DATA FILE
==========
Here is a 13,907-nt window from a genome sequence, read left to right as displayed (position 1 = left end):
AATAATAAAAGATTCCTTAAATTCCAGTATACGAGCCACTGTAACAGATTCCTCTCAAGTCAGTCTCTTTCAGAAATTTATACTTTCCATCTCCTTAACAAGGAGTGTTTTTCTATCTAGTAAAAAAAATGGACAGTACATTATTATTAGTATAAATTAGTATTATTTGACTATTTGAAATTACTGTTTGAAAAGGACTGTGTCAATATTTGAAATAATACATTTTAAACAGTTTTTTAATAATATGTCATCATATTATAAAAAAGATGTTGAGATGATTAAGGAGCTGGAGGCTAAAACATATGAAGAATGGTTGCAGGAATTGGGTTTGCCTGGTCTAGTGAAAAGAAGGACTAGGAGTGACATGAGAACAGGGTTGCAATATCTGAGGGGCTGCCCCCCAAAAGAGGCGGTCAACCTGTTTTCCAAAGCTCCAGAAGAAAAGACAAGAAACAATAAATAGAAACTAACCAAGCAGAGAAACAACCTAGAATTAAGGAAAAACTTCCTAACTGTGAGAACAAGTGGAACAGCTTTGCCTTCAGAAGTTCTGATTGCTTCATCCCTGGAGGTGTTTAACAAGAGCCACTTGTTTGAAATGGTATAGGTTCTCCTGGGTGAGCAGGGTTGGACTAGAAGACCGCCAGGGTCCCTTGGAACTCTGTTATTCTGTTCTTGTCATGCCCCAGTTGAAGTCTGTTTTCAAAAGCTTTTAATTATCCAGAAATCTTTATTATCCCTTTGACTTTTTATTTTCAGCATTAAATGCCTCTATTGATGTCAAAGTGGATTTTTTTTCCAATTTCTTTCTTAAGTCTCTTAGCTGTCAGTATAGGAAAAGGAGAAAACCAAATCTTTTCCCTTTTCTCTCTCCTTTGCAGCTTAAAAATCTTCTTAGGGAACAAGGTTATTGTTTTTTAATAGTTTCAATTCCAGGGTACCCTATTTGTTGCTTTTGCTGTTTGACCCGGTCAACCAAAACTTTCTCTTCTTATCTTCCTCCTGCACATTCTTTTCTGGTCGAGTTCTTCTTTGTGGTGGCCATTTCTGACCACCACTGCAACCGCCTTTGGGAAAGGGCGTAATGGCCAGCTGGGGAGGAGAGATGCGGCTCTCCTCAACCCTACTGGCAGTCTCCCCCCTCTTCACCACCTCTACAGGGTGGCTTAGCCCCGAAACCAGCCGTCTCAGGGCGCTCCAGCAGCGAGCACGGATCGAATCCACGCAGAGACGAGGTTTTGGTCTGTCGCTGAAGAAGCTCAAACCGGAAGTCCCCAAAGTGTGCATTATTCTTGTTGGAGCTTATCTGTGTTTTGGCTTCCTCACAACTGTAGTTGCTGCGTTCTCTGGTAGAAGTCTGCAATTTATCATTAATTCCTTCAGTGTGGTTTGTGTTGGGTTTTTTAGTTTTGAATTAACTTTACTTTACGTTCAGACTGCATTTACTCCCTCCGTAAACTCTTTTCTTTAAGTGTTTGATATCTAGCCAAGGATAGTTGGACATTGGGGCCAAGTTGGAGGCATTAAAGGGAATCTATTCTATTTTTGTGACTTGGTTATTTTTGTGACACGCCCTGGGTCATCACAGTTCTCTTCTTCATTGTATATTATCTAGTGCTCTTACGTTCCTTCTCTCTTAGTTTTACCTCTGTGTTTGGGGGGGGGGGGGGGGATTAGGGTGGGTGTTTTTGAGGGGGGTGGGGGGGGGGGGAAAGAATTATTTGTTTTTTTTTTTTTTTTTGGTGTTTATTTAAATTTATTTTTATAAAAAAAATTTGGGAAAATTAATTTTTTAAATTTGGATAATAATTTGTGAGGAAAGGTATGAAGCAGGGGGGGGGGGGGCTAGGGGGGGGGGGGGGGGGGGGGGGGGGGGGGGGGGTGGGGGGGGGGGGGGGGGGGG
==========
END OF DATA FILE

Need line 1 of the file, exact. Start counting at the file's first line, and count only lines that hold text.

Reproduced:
Here is a 13,907-nt window from a genome sequence, read left to right as displayed (position 1 = left end):